1MDB Prosecutors Said to Eye Ex-Goldman Banker’s Money Moves

1MDB Prosecutors Said to Eye Ex-Goldman Banker’s Money Moves

U.S. prosecutors investigating Goldman Sachs Group Inc.’s role in raising almost $6 billion for Malaysia’s 1MDB investment fund are asking questions about money flowing through accounts linked to Tim Leissner, the lead banker behind the transactions, according to people familiar with the matter.

Officials from the Federal Bureau of Investigation and Justice Department have been interviewing bankers familiar with 1Malaysia Development Bhd. about Leissner’s network of relationships with politically connected Malaysians, said the people, who asked not to be named because the queries aren’t public.

In interviews as recent as last month, the people said, the U.S. officials asked about the association between Leissner, who left Goldman Sachs in February 2016, and Low Taek Jho, who the Justice Department said in July was at the center of a scheme that siphoned more than $3 billion dollars from 1MDB. U.S. investigators are asking in particular whether money was sent from a Leissner-linked account to an entity controlled by someone tied to the Malaysian government, one of the people said. Leissner’s attorney, Marc Harris, declined to comment. An official who answered the phone at Low’s Hong Kong-based company Jynwel Capital said he wasn’t available.

It’s not the first time U.S. officials have scrutinized personal transactions of Goldman’s lead banker for troubled 1MDB. U.S. authorities said last year in court filings that several million dollars from 1MDB ended up in an account belonging to 1MDB’s top lawyer Jasmine Loo. She later transferred several thousand dollars to Leissner, people familiar with the matter have said. Attempts to reach Loo weren’t successful.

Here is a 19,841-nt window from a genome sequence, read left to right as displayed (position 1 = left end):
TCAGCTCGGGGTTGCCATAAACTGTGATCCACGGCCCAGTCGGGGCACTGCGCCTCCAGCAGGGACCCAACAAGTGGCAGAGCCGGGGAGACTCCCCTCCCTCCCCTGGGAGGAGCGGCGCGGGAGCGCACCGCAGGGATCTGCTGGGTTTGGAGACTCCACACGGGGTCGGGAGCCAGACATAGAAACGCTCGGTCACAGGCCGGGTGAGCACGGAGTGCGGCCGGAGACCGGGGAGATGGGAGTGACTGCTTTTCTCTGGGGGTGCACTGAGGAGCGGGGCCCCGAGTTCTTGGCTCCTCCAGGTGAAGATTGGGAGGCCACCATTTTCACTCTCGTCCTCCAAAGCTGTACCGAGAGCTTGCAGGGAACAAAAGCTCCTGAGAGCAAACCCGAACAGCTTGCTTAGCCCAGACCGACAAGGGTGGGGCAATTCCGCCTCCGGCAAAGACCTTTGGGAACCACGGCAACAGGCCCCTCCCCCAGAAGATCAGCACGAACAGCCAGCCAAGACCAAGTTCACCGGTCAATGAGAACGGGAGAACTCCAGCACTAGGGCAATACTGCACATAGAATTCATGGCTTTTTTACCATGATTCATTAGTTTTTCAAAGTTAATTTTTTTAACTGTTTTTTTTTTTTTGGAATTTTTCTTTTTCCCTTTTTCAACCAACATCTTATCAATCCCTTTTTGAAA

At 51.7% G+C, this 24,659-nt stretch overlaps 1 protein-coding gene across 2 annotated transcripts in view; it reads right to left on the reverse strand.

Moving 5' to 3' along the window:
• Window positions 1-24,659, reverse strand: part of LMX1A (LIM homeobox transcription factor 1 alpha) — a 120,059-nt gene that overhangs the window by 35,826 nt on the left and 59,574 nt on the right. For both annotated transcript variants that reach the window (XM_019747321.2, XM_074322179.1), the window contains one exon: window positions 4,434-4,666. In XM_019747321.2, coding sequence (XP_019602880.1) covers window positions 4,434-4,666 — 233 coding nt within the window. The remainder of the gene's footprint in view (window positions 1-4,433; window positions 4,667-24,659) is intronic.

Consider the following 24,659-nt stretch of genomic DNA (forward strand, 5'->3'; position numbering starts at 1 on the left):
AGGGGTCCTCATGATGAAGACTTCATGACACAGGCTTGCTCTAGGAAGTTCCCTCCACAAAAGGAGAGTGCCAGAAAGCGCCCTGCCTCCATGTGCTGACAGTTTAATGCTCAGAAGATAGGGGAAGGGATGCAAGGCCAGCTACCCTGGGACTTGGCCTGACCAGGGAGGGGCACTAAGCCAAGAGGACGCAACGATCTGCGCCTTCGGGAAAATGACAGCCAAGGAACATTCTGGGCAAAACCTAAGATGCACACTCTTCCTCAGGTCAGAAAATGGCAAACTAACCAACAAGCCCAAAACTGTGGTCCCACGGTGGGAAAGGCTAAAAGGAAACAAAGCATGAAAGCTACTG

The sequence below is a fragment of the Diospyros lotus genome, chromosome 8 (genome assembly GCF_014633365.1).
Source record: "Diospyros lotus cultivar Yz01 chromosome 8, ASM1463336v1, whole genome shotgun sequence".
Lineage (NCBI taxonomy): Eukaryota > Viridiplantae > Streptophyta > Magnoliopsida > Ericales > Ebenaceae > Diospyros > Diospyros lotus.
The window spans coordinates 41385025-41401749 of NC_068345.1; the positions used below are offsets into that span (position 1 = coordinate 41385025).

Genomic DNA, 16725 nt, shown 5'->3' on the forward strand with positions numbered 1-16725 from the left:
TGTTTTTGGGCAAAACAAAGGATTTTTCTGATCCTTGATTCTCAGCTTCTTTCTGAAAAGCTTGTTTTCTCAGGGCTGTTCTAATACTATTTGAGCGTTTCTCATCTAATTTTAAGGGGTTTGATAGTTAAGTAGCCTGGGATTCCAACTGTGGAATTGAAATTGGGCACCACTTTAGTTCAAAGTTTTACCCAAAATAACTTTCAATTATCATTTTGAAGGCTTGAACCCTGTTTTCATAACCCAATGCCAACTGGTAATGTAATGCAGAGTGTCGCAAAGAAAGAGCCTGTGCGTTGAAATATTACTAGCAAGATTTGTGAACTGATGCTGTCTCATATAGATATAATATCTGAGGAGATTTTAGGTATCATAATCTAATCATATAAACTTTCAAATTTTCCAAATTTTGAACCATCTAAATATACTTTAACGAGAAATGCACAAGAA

The U.S. look into 1MDB money flows is part of a globe-spanning effort. Switzerland, Singapore, Hong Kong, Luxembourg and other countries are also investigating the roles banks and individuals may have played in plowing cash from the fund into luxury real estate, art, lavish parties and even movie productions.

Goldman Sachs and the Justice Department also declined to comment.
No Official Role

Investigators also asked about Leissner’s interactions with Roger Ng, a former Goldman colleague who worked on the 1MDB funding, the person said. Ng, a Malaysian national, was head of Goldman’s Southeast Asian sales and trading business at the time of his resignation in April 2014. Ng, who has not been publicly charged with any crimes, declined to comment when contacted by phone.

At the heart of the 1MDB scheme, according to U.S. prosecutors, was Low. The Malaysian national was an adviser on 1MDB’s creation in 2009, the U.S. said. Bankers at Goldman Sachs understood him to be a liaison from the fund even though he didn’t have an official role there, the government said.

Two years ago, after 1MDB raised suspicions by failing to make a payment on its multibillion-dollar debt, the FBI began investigating Low’s multimillion-dollar acquisitions of trophy properties in Manhattan and Beverly Hills. Low and his associates diverted money raised for development projects into personal accounts and then pumped it into art, penthouses and the production company behind 2013’s “The Wolf of Wall Street,” the U.S. alleged in court documents seeking the seizure of more than $1 billion in assets.

1MDB Prosecutors Said to Eye Ex-Goldman Banker’s Money Moves
by Greg Farrell, Andrea Tan and Keri Geiger
April 28, 2017 – Bloomberg


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